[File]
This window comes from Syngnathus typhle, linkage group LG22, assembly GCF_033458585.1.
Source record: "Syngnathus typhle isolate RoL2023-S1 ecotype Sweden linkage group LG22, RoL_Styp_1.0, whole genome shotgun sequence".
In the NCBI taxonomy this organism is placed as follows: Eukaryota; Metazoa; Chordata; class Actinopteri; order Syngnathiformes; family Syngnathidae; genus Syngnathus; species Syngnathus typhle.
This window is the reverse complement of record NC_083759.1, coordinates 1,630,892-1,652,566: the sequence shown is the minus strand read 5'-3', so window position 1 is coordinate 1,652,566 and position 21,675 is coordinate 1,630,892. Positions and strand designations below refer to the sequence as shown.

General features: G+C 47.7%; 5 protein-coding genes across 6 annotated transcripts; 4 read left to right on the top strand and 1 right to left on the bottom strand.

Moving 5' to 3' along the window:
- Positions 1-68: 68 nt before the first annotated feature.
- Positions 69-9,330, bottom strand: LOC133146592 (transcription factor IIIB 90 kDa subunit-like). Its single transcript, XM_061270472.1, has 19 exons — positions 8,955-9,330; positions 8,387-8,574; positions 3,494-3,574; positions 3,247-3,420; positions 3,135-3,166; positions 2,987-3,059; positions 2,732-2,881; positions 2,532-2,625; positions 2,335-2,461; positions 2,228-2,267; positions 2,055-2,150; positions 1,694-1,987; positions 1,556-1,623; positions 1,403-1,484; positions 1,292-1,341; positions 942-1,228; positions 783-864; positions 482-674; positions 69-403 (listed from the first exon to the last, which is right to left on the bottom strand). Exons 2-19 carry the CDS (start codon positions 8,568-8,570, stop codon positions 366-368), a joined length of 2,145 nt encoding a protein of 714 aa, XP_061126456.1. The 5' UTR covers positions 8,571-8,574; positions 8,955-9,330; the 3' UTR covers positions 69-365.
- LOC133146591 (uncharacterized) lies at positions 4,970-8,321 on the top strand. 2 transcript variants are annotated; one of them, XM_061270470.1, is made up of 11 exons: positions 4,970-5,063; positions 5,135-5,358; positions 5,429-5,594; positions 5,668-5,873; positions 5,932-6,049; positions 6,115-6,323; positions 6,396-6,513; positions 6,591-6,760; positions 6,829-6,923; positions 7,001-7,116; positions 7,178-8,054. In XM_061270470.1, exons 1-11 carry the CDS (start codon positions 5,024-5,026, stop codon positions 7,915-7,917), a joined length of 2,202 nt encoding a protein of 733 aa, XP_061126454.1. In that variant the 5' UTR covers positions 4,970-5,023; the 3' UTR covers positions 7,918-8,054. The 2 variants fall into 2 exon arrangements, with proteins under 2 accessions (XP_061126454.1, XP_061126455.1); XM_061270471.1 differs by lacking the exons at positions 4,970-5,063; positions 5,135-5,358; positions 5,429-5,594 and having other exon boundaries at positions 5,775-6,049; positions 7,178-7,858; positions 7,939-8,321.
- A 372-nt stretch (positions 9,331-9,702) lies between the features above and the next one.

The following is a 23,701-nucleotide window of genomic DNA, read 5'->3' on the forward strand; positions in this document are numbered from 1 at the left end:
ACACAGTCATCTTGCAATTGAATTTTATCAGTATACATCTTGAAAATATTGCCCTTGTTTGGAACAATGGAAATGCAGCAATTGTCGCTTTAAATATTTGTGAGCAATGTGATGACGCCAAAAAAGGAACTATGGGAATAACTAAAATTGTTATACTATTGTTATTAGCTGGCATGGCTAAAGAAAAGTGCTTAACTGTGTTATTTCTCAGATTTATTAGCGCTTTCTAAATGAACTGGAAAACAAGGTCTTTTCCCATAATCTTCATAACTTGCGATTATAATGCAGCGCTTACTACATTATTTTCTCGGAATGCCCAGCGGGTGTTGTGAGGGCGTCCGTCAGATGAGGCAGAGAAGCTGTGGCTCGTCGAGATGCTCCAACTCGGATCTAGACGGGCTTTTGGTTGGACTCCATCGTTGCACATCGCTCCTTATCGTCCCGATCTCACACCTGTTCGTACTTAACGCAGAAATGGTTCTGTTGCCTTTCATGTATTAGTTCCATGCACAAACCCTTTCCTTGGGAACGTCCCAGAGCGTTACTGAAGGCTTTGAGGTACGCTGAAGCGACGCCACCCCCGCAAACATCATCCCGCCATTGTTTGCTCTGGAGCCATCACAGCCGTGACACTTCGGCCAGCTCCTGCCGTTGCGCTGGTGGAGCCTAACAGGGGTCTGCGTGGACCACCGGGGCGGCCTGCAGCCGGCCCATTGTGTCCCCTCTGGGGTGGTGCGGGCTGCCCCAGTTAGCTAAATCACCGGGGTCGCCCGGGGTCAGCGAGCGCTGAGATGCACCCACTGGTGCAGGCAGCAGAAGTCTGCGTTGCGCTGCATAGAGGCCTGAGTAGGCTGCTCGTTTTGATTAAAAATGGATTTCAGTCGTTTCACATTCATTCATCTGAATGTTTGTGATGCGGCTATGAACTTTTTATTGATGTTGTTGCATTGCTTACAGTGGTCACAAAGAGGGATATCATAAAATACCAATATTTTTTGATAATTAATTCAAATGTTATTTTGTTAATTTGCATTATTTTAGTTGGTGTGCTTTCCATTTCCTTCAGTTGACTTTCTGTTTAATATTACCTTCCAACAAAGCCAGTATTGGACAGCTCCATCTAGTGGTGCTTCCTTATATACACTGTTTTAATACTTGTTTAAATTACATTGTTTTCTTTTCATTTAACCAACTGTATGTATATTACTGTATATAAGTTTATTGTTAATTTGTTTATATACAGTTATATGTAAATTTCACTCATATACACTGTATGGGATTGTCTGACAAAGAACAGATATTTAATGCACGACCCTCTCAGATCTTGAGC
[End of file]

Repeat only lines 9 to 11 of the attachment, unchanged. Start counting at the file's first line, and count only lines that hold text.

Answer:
- LOC133146591 (uncharacterized) lies at positions 4,970-8,321 on the top strand. 2 transcript variants are annotated; one of them, XM_061270470.1, is made up of 11 exons: positions 4,970-5,063; positions 5,135-5,358; positions 5,429-5,594; positions 5,668-5,873; positions 5,932-6,049; positions 6,115-6,323; positions 6,396-6,513; positions 6,591-6,760; positions 6,829-6,923; positions 7,001-7,116; positions 7,178-8,054. In XM_061270470.1, exons 1-11 carry the CDS (start codon positions 5,024-5,026, stop codon positions 7,915-7,917), a joined length of 2,202 nt encoding a protein of 733 aa, XP_061126454.1. In that variant the 5' UTR covers positions 4,970-5,023; the 3' UTR covers positions 7,918-8,054. The 2 variants fall into 2 exon arrangements, with proteins under 2 accessions (XP_061126454.1, XP_061126455.1); XM_061270471.1 differs by lacking the exons at positions 4,970-5,063; positions 5,135-5,358; positions 5,429-5,594 and having other exon boundaries at positions 5,775-6,049; positions 7,178-7,858; positions 7,939-8,321.
- A 372-nt stretch (positions 9,331-9,702) lies between the features above and the next one.

The following is a 23,701-nucleotide window of genomic DNA, read 5'->3' on the forward strand; positions in this document are numbered from 1 at the left end: